Excerpt from Running the Rift

Chapter 2

It was the first clear afternoon since Itumba, the long rainy season, began, and sunlight pooled on the floor where Jean Patrick gathered with his brothers and sisters to enjoy the warmth. Zachary pushed the wire truck across the floor. Jacqueline sat in a swath of sun, spooning sorghum porridge into Clemence's mouth. Clemence tried to catch a wavering tail of light on the floor. She giggled, and porridge ran down her chin.

Jean Patrick hid behind a chair. As Zachary went past, he roared like a lion and pounced, waving his hands like paws. At that moment, the window exploded in a spray of glass. Jean Patrick thought it was something he had done until he saw the rock by Zachary's feet. Clemence screamed, and Jacqueline hugged her close. Jean Patrick grabbed Zachary and pushed him away from the window. A second window splintered; the rock would have caught Jean Patrick's head if he hadn't ducked.

"Tutsi snakes!" The shouts were as close as the door. Laughter followed. A rock thudded against the house. Mama burst in, running barefoot across the broken glass, and scooped Clemence into her arms.

"Next time we'll kill you!" The laughter trailed off.

A wild noise filled Jean Patrick's head, and at first he didn't realize it came from his own throat. He burst through the door as the boys disappeared into the bush. He heaved a rock at their backs, grabbed a walking stick that leaned against the wall, and ran after them. Sprinting furiously, the stick clutched in his hand, he followed the fading sounds of their movement. Stones stabbed his bare feet. At the top of a rise, he shaded his eyes to scan the vegetation below. Nothing stirred. If he saw the boys, he knew he could catch them. If he caught them, he swore he would kill them.

The land poured in rolling folds of terraced plots toward Lake Kivu. Banana groves dotted the bush, leaves shining with moisture. Sweet potato vines, lush and green from the rains, claimed every spare scrap of earth. Jean Patrick picked up stones and threw them, one after another. The women in the fields looked up from weeding and hilling to rest on their hoes.

"Eh-eh," they teased. "Who are you fighting? Ghosts?"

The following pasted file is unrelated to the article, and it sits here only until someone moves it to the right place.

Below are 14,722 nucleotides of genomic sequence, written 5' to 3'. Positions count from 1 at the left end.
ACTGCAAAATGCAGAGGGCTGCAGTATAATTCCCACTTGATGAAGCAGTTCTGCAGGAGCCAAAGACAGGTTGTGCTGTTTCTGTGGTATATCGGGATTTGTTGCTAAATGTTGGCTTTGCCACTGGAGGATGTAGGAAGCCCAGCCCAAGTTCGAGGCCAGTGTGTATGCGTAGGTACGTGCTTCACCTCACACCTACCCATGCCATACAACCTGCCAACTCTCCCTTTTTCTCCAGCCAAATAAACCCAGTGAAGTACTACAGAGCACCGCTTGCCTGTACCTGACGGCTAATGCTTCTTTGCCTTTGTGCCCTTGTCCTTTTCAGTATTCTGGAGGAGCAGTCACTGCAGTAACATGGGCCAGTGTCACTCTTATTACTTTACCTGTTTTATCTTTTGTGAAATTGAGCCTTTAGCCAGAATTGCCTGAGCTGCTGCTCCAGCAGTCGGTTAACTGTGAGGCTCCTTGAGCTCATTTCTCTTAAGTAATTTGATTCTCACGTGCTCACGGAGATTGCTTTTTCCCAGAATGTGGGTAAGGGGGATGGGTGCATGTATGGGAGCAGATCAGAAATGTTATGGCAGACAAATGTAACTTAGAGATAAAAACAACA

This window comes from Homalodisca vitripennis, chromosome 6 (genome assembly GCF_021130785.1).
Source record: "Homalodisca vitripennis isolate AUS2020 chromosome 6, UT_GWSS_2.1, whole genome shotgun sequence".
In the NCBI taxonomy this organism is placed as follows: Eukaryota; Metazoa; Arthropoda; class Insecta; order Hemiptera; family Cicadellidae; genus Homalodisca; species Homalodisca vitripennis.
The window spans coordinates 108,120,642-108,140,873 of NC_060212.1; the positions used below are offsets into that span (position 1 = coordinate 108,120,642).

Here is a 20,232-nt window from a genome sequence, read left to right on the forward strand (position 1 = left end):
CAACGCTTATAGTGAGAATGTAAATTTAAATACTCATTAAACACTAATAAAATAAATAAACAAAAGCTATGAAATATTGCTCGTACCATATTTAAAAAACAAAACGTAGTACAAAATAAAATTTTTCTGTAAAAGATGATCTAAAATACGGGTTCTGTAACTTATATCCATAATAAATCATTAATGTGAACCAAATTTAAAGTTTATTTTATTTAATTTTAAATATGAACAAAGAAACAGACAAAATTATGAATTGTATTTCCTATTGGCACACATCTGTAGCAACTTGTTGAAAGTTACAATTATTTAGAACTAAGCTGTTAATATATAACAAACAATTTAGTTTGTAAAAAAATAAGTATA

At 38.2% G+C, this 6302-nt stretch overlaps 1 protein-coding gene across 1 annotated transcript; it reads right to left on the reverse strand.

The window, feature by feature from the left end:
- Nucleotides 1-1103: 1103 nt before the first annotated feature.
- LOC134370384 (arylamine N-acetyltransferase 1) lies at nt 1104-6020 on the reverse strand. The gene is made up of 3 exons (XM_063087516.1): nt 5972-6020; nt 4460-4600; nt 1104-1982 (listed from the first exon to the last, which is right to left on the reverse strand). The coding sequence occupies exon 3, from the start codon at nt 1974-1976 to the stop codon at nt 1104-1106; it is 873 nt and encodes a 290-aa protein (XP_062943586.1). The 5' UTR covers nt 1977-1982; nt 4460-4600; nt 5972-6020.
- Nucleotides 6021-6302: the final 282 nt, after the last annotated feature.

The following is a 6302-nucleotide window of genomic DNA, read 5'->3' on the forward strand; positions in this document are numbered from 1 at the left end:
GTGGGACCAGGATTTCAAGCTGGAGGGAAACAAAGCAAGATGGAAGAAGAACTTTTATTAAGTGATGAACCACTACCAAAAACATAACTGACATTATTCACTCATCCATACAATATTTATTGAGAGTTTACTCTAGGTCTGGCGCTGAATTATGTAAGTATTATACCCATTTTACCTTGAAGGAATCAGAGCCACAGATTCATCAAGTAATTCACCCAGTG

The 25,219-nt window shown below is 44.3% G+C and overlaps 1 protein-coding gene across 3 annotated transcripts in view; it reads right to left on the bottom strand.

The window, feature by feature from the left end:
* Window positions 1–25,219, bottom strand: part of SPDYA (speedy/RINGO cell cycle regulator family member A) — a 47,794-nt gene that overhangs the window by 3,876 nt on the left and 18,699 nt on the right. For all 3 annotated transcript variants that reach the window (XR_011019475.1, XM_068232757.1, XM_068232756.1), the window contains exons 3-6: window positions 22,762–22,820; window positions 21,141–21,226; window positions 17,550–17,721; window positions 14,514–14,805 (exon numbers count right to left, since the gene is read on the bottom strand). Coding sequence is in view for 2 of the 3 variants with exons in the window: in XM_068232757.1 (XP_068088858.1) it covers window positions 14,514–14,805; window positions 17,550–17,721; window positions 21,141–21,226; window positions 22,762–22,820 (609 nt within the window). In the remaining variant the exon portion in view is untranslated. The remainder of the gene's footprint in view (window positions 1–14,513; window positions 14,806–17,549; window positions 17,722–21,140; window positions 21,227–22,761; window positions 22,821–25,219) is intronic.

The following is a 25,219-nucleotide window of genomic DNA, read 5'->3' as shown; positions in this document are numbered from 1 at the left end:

He pretended not to hear. His legs burned from his effort, and he pressed his hands to his thighs to keep them from shaking. When he caught his breath, he picked up his stick and tore down the path toward home in case the boys had doubled back to attack again. Several times he lost his way on goat trails that petered out in a web of new, thick growth.

A red sunset smoldered in the clouds over the lake, and the day's warmth fled. He hadn't realized how far he'd run; he'd have to hurry to beat the fast-approaching dark. The brush stretched before him, the silence broken only by the calls of tinkerbirds in the trees. Who-who? Jean Patrick couldn't tell them. Taking off at a dead run, he crashed headlong into Roger.

"Hey, big man! What do you think you're doing?" Roger held him firmly by the shoulders.

"These guys - they threw rocks - "

"Mama told me. She said you chased after them like a crazy man. Reason why I came to find you."

"I didn't see their faces, but they weren't from Gihundwe. They had dirty rags for clothes." Jean Patrick spat. "Abaturage - country bumpkins."

Roger blew out his breath. "You ran fast. I saw you from a long way off, but I couldn't catch you. What did you think one skinny boy could do against a gang of thugs, eh?"

Jean Patrick shrugged. "I didn't think. I just ran."

"Super hero, eh?" Roger tapped Jean Patrick's shins. They were scratched and bleeding, his bare feet spotted with blood. "You should take better care of your special gift. You won't get another one," Roger said.

In the waning light, Jean Patrick couldn't see his face to tell if he was joking.